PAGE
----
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In Meissner effect we say that below critical temperature there is an expulsion of external field lines or field lines do not penetrate inside the specimen. But here is what I am not able to understand, if the sample creates a mystical force which do not allow field line to pass then it can be imagined as if there is an field due to specimen which cancels its effect. I know experimentally field lines are expelled, but why they are expelled I want to know the reason like who are the one that causes no fields to penetrate inside it.

Somewhere I have read that a persistent current rises in such a way that it creates a field which cancels the external field. Now how is that possible that a superconductor inside in it already has a field?

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Superconductivity is closely related to magnetic properties. Suppose one has a sample which begins in a normal state (not superconducting) with an applied magnetic field penetrating the sample. If such a sample is cooled through the superconducting transition, then during the phase transition (and associated with it) a surface current is produced. This surface current has just the right size, at each place on the surface, to produce a magnetic field inside the superconductor which is exactly opposite to the externally applied field. So the result is zero net field inside the superconductor.

So this surface current (a persistent current) is the source of the counter-field. But the process whereby the surface current arises with exactly the right amount during the phase transition is quite tricky to understand. A thermodynamic argument gives a valid insight (the state overall minimises the Gibbs free energy) but if you want the microscopic details then you have to look at your full theory of superconductivity. And that is beyond the scope of this answer; sorry!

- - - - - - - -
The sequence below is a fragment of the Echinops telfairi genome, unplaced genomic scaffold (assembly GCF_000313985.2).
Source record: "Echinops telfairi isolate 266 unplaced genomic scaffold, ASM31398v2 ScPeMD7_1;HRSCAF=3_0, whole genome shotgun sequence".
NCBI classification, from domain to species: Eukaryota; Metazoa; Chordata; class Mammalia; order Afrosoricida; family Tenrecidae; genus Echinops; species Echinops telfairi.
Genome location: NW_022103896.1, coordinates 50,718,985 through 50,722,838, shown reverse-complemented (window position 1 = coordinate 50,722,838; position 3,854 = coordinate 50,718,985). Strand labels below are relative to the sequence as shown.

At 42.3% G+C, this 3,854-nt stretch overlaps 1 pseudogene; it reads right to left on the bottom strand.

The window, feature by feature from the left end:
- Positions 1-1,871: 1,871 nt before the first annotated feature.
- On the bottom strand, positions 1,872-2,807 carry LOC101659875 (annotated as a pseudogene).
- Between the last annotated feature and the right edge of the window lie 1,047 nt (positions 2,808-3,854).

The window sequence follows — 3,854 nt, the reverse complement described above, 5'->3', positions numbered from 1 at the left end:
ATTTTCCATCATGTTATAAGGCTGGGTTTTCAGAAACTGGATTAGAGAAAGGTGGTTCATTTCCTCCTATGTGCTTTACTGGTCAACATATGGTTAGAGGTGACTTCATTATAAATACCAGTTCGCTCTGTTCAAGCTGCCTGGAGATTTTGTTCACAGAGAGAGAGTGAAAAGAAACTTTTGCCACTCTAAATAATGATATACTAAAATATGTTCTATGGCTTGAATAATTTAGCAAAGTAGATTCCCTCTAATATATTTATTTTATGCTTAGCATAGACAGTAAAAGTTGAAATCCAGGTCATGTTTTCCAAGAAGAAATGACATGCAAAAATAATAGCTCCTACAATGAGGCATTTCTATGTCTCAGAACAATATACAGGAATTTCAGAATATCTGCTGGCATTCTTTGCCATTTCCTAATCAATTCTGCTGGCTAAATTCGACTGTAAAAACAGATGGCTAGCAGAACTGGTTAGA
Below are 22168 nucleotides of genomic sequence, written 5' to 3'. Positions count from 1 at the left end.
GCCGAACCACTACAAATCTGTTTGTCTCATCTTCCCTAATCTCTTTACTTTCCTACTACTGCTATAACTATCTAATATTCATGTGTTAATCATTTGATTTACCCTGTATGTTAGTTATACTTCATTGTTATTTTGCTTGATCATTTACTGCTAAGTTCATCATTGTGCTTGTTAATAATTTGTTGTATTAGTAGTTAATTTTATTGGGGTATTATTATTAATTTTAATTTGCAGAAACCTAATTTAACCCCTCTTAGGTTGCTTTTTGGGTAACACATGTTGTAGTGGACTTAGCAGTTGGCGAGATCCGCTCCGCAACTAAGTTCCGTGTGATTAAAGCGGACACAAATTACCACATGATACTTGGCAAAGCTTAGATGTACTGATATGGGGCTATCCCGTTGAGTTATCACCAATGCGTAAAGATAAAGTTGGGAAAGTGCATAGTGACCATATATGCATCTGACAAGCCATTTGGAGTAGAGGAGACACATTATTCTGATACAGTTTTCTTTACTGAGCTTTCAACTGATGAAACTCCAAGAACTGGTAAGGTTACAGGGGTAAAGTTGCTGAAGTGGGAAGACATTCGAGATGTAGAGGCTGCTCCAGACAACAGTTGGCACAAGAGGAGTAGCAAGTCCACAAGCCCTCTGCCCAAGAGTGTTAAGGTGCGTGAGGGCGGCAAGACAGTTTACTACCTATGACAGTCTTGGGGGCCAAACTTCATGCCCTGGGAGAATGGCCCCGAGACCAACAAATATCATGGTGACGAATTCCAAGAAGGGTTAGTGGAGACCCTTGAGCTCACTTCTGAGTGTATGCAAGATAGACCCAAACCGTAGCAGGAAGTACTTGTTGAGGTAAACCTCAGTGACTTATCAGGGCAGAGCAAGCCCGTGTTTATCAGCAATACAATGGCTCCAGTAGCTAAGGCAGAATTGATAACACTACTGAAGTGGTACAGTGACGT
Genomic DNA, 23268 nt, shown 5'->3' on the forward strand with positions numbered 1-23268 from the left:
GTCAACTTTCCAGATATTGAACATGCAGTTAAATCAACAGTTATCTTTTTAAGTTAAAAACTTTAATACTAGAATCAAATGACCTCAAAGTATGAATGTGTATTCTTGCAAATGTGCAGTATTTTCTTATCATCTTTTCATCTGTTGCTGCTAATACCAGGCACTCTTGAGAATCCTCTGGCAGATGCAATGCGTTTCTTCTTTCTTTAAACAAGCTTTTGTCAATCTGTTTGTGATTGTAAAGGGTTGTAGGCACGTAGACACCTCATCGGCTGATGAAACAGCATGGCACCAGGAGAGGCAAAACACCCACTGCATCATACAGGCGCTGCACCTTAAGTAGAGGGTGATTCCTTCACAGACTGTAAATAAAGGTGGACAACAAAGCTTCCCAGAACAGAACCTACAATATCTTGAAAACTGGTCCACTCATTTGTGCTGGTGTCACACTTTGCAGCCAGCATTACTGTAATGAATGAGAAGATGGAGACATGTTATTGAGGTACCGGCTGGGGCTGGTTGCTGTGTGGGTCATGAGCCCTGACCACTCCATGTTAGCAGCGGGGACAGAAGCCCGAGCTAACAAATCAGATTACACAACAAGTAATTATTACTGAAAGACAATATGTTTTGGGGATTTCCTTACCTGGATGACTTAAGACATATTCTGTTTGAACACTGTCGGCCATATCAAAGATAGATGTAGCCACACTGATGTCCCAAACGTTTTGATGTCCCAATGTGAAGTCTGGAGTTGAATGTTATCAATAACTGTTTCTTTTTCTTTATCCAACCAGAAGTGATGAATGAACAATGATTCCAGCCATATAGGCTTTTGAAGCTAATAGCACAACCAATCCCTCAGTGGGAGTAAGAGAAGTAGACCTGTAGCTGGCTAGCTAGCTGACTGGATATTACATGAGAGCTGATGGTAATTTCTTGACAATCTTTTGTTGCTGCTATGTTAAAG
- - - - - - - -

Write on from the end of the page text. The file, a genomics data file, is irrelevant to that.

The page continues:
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  • $\begingroup$ can you elaborate on the thermodynamic argument will be helpful. Thanks $\endgroup$ Commented Jun 7, 2023 at 10:11
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Yes, as you said the external magnetic field is exactly canceled out by another magnetic field which is produced by a persistent current flowing along the edge of the specimen. This current is localized in a shell of length $\lambda$ at the edge, where $\lambda$ is the London penetration depth. The nature of the persistent current is really deep, as it is a purely quantum phenomenon called "sponaneous symmetry breaking". The idea is that at such low temperatures, all the electrons are in a coherent state, i.e. a state where they can not be described as many individual particles, but rather as a unique wave characterized by a phase.

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